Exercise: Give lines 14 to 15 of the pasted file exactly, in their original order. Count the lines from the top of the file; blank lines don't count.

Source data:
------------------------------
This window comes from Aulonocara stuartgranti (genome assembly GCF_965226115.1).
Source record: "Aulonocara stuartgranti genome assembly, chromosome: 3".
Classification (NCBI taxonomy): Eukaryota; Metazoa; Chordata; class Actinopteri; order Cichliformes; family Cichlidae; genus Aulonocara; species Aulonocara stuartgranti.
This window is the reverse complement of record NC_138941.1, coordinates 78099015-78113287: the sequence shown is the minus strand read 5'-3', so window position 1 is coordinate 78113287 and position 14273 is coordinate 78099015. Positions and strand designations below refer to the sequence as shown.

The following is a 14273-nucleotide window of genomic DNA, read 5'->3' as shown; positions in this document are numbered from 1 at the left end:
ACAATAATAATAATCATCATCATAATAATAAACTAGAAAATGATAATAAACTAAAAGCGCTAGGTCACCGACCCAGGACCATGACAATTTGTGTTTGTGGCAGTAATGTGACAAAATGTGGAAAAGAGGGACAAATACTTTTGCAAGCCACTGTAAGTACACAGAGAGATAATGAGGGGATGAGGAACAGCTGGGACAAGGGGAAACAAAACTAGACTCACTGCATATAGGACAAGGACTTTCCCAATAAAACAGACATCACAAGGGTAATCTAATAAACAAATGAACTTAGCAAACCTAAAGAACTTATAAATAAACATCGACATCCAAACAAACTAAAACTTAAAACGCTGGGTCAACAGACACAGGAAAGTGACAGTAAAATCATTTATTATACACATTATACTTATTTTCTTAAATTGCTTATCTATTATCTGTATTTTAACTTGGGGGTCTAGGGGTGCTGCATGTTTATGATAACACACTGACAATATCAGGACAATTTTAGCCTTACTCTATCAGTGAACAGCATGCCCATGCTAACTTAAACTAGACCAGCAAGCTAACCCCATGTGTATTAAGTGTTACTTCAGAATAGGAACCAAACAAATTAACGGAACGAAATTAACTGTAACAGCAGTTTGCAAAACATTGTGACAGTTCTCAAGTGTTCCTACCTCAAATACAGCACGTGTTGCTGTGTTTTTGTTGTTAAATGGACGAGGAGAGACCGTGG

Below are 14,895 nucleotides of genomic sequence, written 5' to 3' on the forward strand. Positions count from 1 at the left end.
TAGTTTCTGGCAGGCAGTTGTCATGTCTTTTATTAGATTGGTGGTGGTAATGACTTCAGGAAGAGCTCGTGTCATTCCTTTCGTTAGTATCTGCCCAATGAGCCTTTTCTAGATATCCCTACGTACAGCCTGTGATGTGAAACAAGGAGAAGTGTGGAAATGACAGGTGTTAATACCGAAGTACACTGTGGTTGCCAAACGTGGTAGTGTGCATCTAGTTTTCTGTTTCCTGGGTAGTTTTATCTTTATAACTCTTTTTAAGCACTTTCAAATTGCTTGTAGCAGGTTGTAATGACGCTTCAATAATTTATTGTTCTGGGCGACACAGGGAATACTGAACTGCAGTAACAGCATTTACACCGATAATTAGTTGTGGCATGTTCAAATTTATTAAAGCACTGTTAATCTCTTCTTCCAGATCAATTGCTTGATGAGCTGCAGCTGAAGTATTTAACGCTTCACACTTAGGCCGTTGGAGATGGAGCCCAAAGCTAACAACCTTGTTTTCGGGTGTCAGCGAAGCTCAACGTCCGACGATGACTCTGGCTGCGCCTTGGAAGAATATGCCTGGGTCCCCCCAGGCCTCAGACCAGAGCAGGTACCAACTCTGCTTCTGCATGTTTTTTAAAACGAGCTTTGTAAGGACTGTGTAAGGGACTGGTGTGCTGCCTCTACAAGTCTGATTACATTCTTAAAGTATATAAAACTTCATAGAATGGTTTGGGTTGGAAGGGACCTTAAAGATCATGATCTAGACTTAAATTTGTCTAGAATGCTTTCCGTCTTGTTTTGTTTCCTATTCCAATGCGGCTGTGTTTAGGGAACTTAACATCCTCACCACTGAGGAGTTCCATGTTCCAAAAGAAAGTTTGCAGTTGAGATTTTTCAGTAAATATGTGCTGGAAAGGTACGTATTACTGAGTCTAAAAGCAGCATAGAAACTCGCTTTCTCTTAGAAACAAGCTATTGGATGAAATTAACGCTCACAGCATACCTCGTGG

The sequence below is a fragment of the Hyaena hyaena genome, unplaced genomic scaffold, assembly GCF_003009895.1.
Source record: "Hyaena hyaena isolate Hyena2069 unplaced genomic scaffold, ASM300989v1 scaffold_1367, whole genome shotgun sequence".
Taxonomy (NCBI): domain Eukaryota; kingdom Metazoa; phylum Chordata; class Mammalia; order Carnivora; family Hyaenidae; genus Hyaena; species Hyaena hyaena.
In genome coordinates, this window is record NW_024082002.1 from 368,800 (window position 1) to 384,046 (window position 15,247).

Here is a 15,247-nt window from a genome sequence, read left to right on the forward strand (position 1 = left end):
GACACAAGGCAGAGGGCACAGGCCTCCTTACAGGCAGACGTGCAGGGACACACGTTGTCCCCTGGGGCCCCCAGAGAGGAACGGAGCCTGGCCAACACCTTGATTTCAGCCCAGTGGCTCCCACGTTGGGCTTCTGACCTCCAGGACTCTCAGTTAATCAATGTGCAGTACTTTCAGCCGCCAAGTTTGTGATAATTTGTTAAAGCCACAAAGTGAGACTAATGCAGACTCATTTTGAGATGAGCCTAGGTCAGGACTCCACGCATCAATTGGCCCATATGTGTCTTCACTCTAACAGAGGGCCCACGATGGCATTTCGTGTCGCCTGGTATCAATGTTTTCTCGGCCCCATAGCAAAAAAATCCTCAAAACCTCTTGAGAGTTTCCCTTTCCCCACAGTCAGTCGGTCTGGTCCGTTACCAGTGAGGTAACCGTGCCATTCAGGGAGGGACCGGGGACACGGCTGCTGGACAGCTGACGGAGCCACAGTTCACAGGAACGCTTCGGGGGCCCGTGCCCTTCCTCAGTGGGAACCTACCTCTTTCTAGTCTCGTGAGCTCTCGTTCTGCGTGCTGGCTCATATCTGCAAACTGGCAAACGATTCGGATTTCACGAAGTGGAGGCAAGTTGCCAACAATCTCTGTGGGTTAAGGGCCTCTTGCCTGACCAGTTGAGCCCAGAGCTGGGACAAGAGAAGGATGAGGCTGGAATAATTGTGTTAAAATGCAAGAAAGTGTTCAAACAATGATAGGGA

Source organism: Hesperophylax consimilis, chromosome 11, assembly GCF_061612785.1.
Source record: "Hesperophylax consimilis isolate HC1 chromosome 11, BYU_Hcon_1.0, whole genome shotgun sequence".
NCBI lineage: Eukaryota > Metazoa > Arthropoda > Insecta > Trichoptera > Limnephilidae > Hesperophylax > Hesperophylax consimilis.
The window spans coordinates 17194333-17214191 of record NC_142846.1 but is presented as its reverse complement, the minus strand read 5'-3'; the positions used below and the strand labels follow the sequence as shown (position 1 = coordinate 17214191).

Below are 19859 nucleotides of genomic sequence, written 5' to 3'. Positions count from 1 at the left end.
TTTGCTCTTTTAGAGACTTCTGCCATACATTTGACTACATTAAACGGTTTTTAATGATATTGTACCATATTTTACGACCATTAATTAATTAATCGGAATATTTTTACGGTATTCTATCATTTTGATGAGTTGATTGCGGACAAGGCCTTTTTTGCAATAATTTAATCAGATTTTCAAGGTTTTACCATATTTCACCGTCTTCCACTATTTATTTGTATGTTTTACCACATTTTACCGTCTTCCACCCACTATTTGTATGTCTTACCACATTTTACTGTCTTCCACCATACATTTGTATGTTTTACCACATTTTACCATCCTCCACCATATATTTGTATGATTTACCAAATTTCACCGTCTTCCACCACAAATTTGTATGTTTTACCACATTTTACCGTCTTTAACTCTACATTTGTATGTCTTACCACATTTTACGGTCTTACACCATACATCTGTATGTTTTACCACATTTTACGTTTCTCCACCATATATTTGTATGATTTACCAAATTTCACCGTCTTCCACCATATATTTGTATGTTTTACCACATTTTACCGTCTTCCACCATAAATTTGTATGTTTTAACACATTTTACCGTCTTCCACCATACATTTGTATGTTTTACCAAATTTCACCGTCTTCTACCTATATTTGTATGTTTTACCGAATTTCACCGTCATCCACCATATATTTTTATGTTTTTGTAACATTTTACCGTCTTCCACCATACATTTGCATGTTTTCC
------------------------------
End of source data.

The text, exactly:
GACACAAGGCAGAGGGCACAGGCCTCCTTACAGGCAGACGTGCAGGGACACACGTTGTCCCCTGGGGCCCCCAGAGAGGAACGGAGCCTGGCCAACACCTTGATTTCAGCCCAGTGGCTCCCACGTTGGGCTTCTGACCTCCAGGACTCTCAGTTAATCAATGTGCAGTACTTTCAGCCGCCAAGTTTGTGATAATTTGTTAAAGCCACAAAGTGAGACTAATGCAGACTCATTTTGAGATGAGCCTAGGTCAGGACTCCACGCATCAATTGGCCCATATGTGTCTTCACTCTAACAGAGGGCCCACGATGGCATTTCGTGTCGCCTGGTATCAATGTTTTCTCGGCCCCATAGCAAAAAAATCCTCAAAACCTCTTGAGAGTTTCCCTTTCCCCACAGTCAGTCGGTCTGGTCCGTTACCAGTGAGGTAACCGTGCCATTCAGGGAGGGACCGGGGACACGGCTGCTGGACAGCTGACGGAGCCACAGTTCACAGGAACGCTTCGGGGGCCCGTGCCCTTCCTCAGTGGGAACCTACCTCTTTCTAGTCTCGTGAGCTCTCGTTCTGCGTGCTGGCTCATATCTGCAAACTGGCAAACGATTCGGATTTCACGAAGTGGAGGCAAGTTGCCAACAATCTCTGTGGGTTAAGGGCCTCTTGCCTGACCAGTTGAGCCCAGAGCTGGGACAAGAGAAGGATGAGGCTGGAATAATTGTGTTAAAATGCAAGAAAGTGTTCAAACAATGATAGGGA

Source organism: Hesperophylax consimilis, chromosome 11, assembly GCF_061612785.1.